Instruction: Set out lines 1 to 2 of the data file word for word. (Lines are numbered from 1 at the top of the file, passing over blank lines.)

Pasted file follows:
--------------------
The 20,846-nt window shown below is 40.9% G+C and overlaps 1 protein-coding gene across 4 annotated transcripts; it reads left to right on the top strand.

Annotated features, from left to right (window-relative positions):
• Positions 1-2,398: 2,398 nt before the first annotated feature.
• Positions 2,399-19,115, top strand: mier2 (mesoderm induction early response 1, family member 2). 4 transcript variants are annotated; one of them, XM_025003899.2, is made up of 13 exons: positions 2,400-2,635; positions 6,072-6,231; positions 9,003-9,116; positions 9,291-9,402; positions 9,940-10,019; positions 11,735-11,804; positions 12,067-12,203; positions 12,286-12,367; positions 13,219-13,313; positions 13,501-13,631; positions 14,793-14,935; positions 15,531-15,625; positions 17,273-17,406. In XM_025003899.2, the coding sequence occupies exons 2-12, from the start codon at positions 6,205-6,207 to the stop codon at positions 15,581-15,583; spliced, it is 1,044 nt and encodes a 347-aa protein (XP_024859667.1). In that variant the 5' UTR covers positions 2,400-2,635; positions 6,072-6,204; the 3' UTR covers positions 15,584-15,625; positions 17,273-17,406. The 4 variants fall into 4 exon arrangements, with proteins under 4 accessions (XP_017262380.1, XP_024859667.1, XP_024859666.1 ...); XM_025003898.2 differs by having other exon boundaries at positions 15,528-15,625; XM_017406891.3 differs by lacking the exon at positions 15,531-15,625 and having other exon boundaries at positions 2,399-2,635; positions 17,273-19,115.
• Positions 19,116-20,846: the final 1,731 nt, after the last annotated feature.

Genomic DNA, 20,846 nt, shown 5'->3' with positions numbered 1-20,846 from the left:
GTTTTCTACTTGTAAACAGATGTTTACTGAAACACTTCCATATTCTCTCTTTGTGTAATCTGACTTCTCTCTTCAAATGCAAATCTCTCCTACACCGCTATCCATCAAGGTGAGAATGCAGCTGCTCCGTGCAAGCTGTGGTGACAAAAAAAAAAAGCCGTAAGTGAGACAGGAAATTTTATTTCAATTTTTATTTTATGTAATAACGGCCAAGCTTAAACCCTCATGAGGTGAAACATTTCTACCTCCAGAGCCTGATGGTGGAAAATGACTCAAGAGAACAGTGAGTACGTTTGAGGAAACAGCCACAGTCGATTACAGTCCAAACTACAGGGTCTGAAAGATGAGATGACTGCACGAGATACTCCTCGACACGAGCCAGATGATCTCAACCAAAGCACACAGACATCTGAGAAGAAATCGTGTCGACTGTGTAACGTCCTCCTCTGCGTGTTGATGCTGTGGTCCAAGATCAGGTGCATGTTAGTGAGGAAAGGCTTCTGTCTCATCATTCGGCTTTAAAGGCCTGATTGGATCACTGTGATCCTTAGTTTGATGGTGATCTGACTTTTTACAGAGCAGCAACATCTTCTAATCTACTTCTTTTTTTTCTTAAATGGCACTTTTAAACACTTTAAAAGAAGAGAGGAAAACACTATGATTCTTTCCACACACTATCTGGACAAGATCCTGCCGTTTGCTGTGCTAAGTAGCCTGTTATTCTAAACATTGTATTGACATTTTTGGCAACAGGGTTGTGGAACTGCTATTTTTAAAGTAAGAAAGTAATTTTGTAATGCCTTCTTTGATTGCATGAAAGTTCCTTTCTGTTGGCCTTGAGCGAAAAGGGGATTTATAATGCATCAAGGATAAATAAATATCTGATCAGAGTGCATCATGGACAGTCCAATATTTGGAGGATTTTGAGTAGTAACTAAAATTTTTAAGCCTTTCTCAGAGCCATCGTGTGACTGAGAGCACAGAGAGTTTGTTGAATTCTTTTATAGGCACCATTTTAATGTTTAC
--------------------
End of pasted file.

The 20,846-nt window shown below is 40.9% G+C and overlaps 1 protein-coding gene across 4 annotated transcripts; it reads left to right on the top strand.

Annotated features, from left to right (window-relative positions):